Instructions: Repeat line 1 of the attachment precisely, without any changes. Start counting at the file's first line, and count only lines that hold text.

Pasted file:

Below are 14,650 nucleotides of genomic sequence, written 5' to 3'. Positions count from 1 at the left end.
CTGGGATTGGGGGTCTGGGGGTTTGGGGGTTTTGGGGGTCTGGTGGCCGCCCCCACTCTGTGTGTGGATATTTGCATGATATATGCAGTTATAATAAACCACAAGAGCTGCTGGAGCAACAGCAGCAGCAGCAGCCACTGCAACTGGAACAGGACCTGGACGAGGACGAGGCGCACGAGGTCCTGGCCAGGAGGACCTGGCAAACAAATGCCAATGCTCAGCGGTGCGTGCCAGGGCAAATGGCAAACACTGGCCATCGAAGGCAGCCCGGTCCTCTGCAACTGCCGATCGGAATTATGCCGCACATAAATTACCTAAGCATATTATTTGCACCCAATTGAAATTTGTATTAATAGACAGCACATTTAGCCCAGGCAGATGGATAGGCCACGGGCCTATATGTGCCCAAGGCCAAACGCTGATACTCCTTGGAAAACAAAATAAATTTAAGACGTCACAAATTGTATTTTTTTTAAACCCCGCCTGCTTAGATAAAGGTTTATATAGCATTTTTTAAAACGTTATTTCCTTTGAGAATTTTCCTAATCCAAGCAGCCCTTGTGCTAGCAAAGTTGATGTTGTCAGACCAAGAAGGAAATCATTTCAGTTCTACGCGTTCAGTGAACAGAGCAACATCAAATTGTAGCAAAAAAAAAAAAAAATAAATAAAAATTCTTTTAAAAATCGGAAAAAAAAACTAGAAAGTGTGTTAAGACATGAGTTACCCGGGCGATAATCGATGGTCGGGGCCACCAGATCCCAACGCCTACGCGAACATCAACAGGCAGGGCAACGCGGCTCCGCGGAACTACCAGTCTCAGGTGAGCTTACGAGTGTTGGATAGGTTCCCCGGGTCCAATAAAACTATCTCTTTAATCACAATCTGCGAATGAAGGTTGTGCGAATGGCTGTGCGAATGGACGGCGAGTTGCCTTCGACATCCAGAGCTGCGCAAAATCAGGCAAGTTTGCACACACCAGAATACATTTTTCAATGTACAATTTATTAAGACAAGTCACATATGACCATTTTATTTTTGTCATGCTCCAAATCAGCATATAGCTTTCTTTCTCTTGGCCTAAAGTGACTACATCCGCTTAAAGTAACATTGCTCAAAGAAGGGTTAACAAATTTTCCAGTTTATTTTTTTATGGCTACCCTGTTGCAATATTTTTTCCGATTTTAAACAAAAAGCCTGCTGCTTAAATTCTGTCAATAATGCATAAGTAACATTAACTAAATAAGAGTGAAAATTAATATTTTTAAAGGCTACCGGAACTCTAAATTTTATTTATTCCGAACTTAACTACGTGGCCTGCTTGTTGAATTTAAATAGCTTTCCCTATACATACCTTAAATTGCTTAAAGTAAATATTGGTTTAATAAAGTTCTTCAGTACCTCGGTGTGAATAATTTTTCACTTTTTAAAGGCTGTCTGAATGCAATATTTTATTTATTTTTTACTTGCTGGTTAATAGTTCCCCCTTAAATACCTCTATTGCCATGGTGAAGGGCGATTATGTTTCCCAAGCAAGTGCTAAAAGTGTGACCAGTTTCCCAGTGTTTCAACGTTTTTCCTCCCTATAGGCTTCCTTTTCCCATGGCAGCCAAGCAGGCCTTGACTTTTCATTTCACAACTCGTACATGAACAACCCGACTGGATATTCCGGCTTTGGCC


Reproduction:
Below are 14,650 nucleotides of genomic sequence, written 5' to 3'. Positions count from 1 at the left end.